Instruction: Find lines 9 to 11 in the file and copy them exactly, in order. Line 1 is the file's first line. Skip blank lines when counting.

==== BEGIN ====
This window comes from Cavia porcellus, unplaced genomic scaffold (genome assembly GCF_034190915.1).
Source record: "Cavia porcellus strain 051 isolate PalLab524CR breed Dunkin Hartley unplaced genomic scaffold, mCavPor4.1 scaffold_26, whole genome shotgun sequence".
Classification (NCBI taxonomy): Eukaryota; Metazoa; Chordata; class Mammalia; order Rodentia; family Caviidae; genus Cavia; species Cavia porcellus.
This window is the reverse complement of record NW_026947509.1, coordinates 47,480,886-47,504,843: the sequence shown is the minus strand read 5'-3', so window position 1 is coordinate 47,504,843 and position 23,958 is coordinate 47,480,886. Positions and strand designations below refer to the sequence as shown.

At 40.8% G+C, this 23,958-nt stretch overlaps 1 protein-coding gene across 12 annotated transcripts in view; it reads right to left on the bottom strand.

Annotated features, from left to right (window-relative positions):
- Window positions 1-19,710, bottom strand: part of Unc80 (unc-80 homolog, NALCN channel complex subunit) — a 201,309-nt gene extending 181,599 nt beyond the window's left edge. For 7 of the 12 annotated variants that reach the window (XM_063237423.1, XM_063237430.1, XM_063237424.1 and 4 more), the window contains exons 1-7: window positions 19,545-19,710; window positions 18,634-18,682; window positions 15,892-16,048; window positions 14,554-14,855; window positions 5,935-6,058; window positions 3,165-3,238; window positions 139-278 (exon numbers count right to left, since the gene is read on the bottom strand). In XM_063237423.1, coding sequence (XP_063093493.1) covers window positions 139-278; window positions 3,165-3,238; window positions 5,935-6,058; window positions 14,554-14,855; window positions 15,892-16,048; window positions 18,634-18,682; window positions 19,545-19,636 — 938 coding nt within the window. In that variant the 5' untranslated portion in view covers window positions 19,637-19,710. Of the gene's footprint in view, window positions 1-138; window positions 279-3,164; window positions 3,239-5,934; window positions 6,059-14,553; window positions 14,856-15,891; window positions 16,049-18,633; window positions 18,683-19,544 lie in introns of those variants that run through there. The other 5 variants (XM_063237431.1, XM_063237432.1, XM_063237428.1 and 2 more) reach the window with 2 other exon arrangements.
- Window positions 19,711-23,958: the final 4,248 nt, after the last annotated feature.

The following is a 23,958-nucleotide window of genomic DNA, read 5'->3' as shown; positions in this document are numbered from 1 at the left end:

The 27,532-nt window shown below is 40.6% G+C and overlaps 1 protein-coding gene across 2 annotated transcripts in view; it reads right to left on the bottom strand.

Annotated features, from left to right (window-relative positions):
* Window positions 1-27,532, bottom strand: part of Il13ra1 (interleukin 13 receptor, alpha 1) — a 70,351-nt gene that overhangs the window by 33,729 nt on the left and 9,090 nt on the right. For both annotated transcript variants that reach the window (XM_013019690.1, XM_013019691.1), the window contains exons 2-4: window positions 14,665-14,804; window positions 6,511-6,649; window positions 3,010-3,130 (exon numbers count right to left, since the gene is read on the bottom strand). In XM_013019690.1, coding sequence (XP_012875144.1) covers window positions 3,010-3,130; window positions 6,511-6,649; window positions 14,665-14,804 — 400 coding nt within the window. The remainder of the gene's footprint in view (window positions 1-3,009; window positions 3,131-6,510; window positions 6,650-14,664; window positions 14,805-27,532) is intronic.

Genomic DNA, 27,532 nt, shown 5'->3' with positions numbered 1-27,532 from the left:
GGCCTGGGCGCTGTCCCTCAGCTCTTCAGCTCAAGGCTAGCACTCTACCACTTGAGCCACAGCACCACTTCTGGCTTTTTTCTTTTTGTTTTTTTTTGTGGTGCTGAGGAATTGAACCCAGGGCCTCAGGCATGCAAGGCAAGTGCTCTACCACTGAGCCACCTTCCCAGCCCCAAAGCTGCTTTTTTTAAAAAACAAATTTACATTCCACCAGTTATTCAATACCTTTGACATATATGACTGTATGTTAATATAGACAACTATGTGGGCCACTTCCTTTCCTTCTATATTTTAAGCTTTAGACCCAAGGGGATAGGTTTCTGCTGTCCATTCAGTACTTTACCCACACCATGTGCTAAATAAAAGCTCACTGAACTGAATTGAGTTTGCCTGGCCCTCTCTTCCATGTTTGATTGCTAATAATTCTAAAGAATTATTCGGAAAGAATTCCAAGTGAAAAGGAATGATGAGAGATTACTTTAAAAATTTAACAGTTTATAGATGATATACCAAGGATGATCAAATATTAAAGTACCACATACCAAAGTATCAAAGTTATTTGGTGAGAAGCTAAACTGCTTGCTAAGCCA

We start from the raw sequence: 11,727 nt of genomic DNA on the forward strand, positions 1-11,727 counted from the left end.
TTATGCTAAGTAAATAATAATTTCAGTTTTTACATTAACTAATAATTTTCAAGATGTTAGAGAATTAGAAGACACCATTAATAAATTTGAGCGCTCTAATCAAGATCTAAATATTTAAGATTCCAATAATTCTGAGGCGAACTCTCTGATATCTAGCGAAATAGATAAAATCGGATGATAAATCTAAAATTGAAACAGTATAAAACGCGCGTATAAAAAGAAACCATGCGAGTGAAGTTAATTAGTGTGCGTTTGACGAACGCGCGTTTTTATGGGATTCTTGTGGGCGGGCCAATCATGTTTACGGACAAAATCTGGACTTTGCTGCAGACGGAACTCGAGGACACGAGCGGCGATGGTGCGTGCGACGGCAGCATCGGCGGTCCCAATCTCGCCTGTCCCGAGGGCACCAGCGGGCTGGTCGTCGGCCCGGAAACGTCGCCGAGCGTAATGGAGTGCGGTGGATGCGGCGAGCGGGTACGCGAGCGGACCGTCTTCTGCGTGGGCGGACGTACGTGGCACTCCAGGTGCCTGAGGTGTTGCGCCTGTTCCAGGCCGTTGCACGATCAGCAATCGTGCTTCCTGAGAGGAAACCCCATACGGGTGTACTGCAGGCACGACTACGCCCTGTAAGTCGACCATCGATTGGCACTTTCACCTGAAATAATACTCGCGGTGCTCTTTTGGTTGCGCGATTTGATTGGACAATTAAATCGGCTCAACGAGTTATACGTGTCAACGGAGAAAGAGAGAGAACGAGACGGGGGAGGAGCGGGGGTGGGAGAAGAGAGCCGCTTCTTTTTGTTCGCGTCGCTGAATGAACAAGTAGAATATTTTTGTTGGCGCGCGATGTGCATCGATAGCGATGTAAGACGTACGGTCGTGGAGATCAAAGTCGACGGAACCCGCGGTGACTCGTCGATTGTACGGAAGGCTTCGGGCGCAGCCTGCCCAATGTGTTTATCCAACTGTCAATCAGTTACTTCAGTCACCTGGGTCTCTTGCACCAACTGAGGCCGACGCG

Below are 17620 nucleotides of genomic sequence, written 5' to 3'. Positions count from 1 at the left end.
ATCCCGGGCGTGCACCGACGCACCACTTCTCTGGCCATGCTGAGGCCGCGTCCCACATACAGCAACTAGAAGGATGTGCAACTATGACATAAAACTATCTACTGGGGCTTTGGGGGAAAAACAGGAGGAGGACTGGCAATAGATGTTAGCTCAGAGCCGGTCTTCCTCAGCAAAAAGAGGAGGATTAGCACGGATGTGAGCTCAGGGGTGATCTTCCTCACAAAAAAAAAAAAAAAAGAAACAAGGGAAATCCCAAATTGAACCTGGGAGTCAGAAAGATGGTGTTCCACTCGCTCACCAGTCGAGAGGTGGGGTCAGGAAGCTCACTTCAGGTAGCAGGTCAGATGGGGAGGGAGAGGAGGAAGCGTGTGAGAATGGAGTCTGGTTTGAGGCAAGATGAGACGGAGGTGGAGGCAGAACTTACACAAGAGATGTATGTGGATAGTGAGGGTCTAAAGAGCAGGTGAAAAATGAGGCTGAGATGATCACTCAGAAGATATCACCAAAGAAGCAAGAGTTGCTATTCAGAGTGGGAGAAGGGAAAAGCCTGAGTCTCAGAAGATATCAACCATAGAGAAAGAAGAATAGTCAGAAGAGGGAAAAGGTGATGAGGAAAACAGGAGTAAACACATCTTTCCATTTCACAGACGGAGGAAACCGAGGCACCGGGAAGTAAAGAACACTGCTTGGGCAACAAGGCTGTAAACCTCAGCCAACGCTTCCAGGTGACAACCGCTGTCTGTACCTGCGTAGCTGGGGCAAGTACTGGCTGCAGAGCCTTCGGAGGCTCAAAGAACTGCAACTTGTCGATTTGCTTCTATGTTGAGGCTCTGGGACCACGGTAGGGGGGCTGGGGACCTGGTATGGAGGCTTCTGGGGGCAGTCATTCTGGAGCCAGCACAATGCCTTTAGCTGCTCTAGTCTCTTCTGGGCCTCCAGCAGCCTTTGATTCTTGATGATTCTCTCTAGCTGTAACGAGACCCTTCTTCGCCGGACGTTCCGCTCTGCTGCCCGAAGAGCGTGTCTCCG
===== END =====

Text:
The following is a 23,958-nucleotide window of genomic DNA, read 5'->3' as shown; positions in this document are numbered from 1 at the left end:

The 27,532-nt window shown below is 40.6% G+C and overlaps 1 protein-coding gene across 2 annotated transcripts in view; it reads right to left on the bottom strand.

Annotated features, from left to right (window-relative positions):